The Essentials of Writing a Murder Mystery Novel

Written by Peter Manley #guestpost

Congratulations! 👻🤡 You’ve got this shiny new idea for what seems like a great murder mystery novel to come… now what? It’s time to write it, of course!

Getting started can probably seem like such a daunting task, especially if you’re new to the whole murder mystery writing in the first place. But have no fear, 😜 it is absolutely possible for you to turn that brilliant story idea into a fine piece of reality, as long as you understand a few ‘BASICS’.

While there are no set-in-stone practices for writing a murder mystery novel (in fact, being unconventional can actually be a good thing), there are a few good pieces of advice that you should follow and that will help your murder mystery novel blossom into an amazing work of literature. 🧐
To help you as you embark on this task, let’s discuss a few necessities – we’ll call them ‘the essentials’ – that you should keep in mind as you begin your book. Here are five essentials of writing a murder mystery novel, as told by a murder mystery enthusiast myself.

The five murder mystery essentials:

#1 Learn from ‘the greatest’

If you ask any successful writer how they achieved their success, chances are they’ll tell you that they studied some of the greatest authors and works of art in their niche. Therefore, as you set out to write a murder mystery novel, it’s a good idea to reread works by Agatha Christie, Aaron Elkins, Tana French, and even Stephen King.

As you read their books, think about what makes them so successful and attention-grabbing. More than likely, you’ll find some inspiration…

#2 Build suspense

No one is going to be reading your book on the edge of their seats if the story isn’t giving them a reason to. Sure, you might have written up an amazing plot, but you’ve got to provide the details of certain scenes in order to really capture people’s attention.

To check more about ‘How to build suspense’ – in the old post The anatomy of a thriller

For example, if your antagonist Johnny is being chased by the hidden killer down a dead-end road, amplify the suspense of that dead-end to come.

#3 Don’t have your protagonist trip as they run from danger 

You want your readers to support the protagonist rather than despise him/her. Think about the typical murder mystery movie of old. The killer is chasing the protagonist, 🙀 who trips on her own foot while running on smooth pavement. Instead of getting up right away and running yet again, she continues to crawl, as if that will make the killer feel sympathy for her and leave her be. Once she finally gets up, she continues to run, only to eventually turn down a dark and ominous-looking alleyway, which of course is also a dead end.

Please don’t follow this cliche storyline for the protagonist… In order for your readers to support the protagonist, he/she has to be smart yet imperfect, relatable, witty, and purposeful.

#4 Start with the end goal in mind

As you begin writing your novel, or doing anything really, it’s a good practice to start with the end goal in mind.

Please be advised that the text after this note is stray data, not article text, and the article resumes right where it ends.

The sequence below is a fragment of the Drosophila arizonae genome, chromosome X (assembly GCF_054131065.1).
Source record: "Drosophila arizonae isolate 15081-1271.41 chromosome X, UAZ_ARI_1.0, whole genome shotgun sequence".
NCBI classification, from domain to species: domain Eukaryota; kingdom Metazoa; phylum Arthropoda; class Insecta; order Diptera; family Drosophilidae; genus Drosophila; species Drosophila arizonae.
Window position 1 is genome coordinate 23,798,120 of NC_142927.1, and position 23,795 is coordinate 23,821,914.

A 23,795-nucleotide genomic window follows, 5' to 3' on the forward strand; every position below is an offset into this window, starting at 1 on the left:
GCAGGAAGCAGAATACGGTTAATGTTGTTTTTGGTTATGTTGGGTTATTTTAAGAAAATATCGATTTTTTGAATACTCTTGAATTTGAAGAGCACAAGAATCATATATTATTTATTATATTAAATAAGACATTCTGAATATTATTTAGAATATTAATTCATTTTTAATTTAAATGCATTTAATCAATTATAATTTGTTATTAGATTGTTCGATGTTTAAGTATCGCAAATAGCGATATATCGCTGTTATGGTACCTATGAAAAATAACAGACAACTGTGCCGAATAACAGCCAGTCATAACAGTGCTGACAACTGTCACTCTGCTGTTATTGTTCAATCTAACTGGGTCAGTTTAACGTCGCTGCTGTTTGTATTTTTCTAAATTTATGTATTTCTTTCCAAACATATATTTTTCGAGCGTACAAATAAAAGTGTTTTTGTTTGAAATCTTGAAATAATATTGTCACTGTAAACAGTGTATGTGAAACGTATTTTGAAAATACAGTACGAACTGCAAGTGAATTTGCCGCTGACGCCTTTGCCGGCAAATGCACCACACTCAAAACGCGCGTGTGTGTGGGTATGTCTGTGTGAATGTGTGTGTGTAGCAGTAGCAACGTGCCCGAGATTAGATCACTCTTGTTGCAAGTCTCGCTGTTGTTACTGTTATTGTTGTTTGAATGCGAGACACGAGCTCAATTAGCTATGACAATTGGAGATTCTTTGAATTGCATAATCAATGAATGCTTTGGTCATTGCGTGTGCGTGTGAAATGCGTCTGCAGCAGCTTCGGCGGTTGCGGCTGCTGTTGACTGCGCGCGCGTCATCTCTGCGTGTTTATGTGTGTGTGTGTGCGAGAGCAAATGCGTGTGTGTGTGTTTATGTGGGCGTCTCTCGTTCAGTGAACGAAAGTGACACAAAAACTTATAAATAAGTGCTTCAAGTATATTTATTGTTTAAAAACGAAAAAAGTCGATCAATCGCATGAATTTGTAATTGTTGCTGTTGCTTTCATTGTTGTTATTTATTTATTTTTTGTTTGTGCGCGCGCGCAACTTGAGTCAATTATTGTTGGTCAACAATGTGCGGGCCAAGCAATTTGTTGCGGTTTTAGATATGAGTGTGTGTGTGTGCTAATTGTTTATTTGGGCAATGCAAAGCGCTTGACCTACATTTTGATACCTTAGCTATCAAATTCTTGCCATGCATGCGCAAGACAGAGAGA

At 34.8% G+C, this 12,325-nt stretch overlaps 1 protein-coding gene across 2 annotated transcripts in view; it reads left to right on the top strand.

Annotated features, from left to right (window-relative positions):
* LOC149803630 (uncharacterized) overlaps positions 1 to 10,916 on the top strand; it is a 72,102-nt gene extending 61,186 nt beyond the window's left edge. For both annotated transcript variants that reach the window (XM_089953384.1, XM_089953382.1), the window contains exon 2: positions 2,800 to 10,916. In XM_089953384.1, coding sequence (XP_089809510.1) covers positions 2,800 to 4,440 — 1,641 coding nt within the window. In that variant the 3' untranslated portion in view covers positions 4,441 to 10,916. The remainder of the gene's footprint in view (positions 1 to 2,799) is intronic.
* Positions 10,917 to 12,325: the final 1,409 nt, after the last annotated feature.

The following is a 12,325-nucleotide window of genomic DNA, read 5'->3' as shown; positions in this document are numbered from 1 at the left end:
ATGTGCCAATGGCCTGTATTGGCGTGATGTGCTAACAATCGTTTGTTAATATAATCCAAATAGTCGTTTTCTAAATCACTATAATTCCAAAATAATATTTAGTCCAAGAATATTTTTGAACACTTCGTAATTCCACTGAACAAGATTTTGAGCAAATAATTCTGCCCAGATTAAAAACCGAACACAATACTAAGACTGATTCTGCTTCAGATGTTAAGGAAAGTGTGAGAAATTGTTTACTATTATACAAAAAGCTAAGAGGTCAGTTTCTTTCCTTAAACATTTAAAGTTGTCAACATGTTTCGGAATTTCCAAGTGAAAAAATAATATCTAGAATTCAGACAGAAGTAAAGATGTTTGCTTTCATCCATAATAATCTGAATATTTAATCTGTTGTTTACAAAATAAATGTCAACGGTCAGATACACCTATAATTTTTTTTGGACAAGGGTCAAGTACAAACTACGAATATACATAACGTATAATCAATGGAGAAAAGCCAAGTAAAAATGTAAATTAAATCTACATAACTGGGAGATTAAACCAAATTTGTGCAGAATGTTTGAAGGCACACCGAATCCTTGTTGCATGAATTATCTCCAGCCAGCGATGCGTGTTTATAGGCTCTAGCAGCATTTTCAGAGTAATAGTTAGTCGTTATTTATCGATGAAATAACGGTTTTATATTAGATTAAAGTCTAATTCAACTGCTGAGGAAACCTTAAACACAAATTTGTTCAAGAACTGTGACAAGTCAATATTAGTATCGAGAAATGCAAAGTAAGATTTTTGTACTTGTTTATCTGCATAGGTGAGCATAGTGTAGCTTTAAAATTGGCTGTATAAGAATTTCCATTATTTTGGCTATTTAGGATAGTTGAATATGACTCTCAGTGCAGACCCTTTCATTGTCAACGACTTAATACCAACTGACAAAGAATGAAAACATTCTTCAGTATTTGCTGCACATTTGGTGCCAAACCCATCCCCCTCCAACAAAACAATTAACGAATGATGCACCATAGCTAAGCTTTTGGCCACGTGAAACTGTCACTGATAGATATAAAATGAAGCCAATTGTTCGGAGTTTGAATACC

What do you want to happen at the end of your novel?
What emotion(s) do you want your reader to feel?
Will this be part of a series? 📚📚

Whatever you decide, think about your end goal, then start writing towards that ultimate end. Your story will be more purposeful by doing so.

#5 Be sure to throw a few curveballs in the mix 

Nothing captures a reader’s attention more than a quality curveball in the story. Called red herrings, the purpose of these curveballs is to steer your readers in the wrong direction or throw them off so that they are shocked👽😼, question their own judgment, and want to continue reading in search of answers.

An example of a great curveball (or red herring) is when a certain character is seemingly bad or evil, only for him/her to turn out being in support of the protagonist. Think about Professor Snape from Harry Potter. For a very long time, he is made out to be sinister and ill-intentioned. In reality, he was protecting Harry Potter the whole time.

Conclusion

As you can see, there are a few essentials that can make – or break – your murder mystery novel. A great murder mystery novel is one that can stand alone as both a murder story and a mystery. To captivate and keep your readers’ attention, be sure to include a slew of red herrings, suspenseful moments, and choice details 🌪🌪🔥 that make the reader feel as if they are in the story themselves. These tips, when paired with a great storyline, can result in a fine work of art that reaches the masses.

x x x 

ARE YOU READY FOR A MURDER MYSTERY FROM… RAY? 

GIRL POP ART


Next post – “The Pearl Territory”, ch. 24 – dialogue 

 

Share

You may also like...

18 Responses

  1. alexraphael says:

    I was born ready! 😃

  2. masercot says:

    I was thinking of writing a mock-murder mystery…

  3. Sorryless says:

    Yes please. . . no tripping. And no fumbling around on the ground whilst screaming the bloody murder that will soon be happening . . . Be strong, fleet of foot and WORTH rooting for! Love that one, RNB.

    And curve balls. Always have one at the ready in your arsenal.

    Spot on list, lady. 🙂

  4. Great tips! I may churn out a murder mystery pretty soon! 😂😂

  5. Super tips for a mystery, VR. Can apply to number of genres. Don’t trip is a good one. (Also don’t say, “Who’s there?” at a ghostly noise.)

  6. Simon says:

    To me the hardest part would be tying all the different parts of the mystery together. Unless I had it all in my mind.

Don't be so shy...

This site uses Akismet to reduce spam. Learn how your comment data is processed.

%d bloggers like this: